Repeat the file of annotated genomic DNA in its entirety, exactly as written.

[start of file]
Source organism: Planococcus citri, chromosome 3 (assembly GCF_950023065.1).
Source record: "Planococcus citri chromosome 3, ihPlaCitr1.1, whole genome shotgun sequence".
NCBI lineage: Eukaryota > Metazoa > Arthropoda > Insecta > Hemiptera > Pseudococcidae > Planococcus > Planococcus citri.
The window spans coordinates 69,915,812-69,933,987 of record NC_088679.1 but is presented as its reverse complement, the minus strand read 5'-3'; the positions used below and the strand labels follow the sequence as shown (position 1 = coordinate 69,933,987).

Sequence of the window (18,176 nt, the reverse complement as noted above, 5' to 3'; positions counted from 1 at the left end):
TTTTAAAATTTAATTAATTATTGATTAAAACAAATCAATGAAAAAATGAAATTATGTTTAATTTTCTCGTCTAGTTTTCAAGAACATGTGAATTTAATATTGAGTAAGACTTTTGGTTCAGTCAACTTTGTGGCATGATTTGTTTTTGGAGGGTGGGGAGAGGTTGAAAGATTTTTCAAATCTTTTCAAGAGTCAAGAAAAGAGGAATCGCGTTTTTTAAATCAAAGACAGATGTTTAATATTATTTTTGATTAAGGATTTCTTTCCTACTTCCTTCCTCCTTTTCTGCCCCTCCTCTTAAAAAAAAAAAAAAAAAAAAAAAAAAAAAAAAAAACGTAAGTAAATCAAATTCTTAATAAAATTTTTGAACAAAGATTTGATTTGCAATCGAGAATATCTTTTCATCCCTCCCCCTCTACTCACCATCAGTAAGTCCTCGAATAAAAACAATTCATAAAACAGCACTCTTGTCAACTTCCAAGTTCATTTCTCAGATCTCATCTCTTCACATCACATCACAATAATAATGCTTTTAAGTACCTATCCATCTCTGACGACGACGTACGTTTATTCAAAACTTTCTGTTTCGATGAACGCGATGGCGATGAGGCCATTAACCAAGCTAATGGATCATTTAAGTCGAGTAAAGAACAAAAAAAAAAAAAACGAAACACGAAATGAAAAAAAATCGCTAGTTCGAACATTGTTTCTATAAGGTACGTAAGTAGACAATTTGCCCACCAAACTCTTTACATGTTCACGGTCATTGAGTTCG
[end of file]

Source organism: Planococcus citri, chromosome 3 (assembly GCF_950023065.1).
Source record: "Planococcus citri chromosome 3, ihPlaCitr1.1, whole genome shotgun sequence".
NCBI lineage: Eukaryota > Metazoa > Arthropoda > Insecta > Hemiptera > Pseudococcidae > Planococcus > Planococcus citri.
The window spans coordinates 69,915,812-69,933,987 of record NC_088679.1 but is presented as its reverse complement, the minus strand read 5'-3'; the positions used below and the strand labels follow the sequence as shown (position 1 = coordinate 69,933,987).

Sequence of the window (18,176 nt, the reverse complement as noted above, 5' to 3'; positions counted from 1 at the left end):
TTTTAAAATTTAATTAATTATTGATTAAAACAAATCAATGAAAAAATGAAATTATGTTTAATTTTCTCGTCTAGTTTTCAAGAACATGTGAATTTAATATTGAGTAAGACTTTTGGTTCAGTCAACTTTGTGGCATGATTTGTTTTTGGAGGGTGGGGAGAGGTTGAAAGATTTTTCAAATCTTTTCAAGAGTCAAGAAAAGAGGAATCGCGTTTTTTAAATCAAAGACAGATGTTTAATATTATTTTTGATTAAGGATTTCTTTCCTACTTCCTTCCTCCTTTTCTGCCCCTCCTCTTAAAAAAAAAAAAAAAAAAAAAAAAAAAAAAAAAAACGTAAGTAAATCAAATTCTTAATAAAATTTTTGAACAAAGATTTGATTTGCAATCGAGAATATCTTTTCATCCCTCCCCCTCTACTCACCATCAGTAAGTCCTCGAATAAAAACAATTCATAAAACAGCACTCTTGTCAACTTCCAAGTTCATTTCTCAGATCTCATCTCTTCACATCACATCACAATAATAATGCTTTTAAGTACCTATCCATCTCTGACGACGACGTACGTTTATTCAAAACTTTCTGTTTCGATGAACGCGATGGCGATGAGGCCATTAACCAAGCTAATGGATCATTTAAGTCGAGTAAAGAACAAAAAAAAAAAAAACGAAACACGAAATGAAAAAAAATCGCTAGTTCGAACATTGTTTCTATAAGGTACGTAAGTAGACAATTTGCCCACCAAACTCTTTACATGTTCACGGTCATTGAGTTCG